Vocal cord paralysis occurs when nerve impulses to the larynx are disrupted, causing problems with speech and breathing. Vocal cord closure is crucial for the production of sound, or phonation, and to protect the airway from food and liquids that might enter.
The nerve to the vocal cords can be injured in a variety of ways, including surgical injury (especially thyroid surgery), tumors and viral infections. If one vocal cord becomes paralyzed, the voice is soft and breathy and it may be difficult to swallow due to aspiration of thin liquids. If both vocal cords are involved, they will not open for breathing and many patients require a tracheotomy.
“Although we have many treatment options for these problems, none of these options currently restore normal vocal cord function,” says Randal Paniello, MD, professor of head and neck surgery. “Our research seeks to find new and better ways to treat paralyzed vocal cords.”
According to Dr. Paniello, adult muscle stem cells (MSCs), implanted into a muscle that has lost its nerve, can improve muscle function, in part by regrowth of the nerve for that muscle. His lab is now testing the use of muscle stem cells in an animal model of laryngeal nerve injury.
The experimental procedure is straightforward. They measure normal baseline (pre-treatment) muscle strength in the animal, then cut and repair the laryngeal nerve. At the same time, a small muscle sample is collected from which some MSCs can be isolated. These cells are cultured to a suitable volume over 6-8 weeks and then implanted into the laryngeal muscle of interest, the primary muscle that either opens or closes the vocal cord.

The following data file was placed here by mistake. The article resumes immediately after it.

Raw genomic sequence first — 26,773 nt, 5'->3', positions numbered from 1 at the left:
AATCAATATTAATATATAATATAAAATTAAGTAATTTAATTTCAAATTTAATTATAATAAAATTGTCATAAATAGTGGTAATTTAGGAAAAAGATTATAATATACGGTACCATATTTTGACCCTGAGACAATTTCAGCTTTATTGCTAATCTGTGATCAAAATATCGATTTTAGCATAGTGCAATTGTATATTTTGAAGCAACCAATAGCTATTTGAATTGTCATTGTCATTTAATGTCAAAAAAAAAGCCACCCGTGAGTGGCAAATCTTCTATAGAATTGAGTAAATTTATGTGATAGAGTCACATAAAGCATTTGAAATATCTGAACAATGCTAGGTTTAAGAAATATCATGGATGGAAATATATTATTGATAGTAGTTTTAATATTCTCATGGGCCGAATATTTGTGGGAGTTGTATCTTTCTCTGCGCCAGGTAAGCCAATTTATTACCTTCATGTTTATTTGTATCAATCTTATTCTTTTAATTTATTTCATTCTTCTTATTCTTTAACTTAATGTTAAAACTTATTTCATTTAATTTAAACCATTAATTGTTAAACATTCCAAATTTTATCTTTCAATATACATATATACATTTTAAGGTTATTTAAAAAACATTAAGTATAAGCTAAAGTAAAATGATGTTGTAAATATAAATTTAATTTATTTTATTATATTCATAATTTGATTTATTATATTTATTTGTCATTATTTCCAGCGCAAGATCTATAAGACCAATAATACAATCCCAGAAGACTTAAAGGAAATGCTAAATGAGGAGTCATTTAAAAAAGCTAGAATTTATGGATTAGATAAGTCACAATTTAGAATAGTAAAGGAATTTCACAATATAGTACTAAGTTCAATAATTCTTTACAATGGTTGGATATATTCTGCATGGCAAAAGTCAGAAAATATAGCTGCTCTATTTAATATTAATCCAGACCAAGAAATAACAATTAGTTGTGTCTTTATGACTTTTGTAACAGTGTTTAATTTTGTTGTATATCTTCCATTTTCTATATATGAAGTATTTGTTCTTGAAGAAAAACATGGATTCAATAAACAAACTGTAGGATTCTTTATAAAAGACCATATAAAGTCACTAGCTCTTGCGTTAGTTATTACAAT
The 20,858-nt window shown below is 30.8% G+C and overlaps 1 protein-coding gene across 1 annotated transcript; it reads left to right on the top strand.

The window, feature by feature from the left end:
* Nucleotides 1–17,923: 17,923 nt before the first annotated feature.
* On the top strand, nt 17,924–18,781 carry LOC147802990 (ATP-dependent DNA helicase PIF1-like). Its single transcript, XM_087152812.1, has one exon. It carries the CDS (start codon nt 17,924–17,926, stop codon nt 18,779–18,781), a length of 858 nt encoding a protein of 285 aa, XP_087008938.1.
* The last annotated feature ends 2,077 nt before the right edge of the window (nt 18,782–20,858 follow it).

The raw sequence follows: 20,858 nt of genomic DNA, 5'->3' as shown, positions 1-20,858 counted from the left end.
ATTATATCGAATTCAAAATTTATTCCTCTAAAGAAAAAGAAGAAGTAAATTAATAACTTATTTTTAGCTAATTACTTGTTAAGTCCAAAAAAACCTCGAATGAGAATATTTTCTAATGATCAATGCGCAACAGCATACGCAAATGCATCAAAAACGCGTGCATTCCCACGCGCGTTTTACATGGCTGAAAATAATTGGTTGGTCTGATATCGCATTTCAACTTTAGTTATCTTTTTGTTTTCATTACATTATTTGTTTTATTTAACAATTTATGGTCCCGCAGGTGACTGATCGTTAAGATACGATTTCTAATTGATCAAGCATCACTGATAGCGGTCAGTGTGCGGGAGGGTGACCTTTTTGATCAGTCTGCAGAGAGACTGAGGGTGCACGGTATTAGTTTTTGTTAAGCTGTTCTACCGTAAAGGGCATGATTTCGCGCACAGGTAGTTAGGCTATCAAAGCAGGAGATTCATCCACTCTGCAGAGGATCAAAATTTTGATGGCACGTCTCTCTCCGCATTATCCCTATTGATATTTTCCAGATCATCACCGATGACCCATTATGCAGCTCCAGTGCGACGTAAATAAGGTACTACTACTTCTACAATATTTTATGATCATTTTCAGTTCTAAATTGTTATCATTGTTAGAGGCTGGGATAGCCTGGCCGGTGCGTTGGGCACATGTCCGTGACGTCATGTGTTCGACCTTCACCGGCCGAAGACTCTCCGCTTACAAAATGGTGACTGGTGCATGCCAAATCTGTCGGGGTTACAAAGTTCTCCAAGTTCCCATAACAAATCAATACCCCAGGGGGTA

After a few months of healing, strength of the laryngeal muscles is measured again and compared with the baseline measure. The desired outcome is restoration of nerve function, but nerves grow slowly, so it takes several months to know whether or not an intervention has helped. In spite of that some progress has been made in documenting the levels of recovered function in both control and experimental animals.
“In control animals, without any stem cells, nerve function typically recovers to about 60% of baseline,” says Dr. Paniello. “Implanting MSCs into the vocal cord closing muscles improves that functional recovery to 128% of baseline. Implanting MSCs into the opening muscles also showed enhanced improvement, up to 83% of normal.”
The studies are not without significant hurdles to overcome. The biggest challenge says Dr. Paniello is obtaining funding. Experiments take around six months, and research animals with their daily care are expensive. A new NIH grant application is pending review.
Dr. Paniello has been assisted by residents and other collaborators. Dr. Andrea Park and Dr. Neel Bhatt were residents that worked on these experiments during their T32 research time. Dr. Stacy Halum is a laryngologist at Purdue University who grows MSCs from muscle samples the lab provides. Dr. Aaron Johnson is a stem cell researcher at Washington University that will collaborate on future studies of cellular mechanisms of laryngeal muscle recovery, when funding is obtained.
To learn more about these or other studies being conducted by the Paniello lab, please contact Dr. Randal Paniello at email@example.com.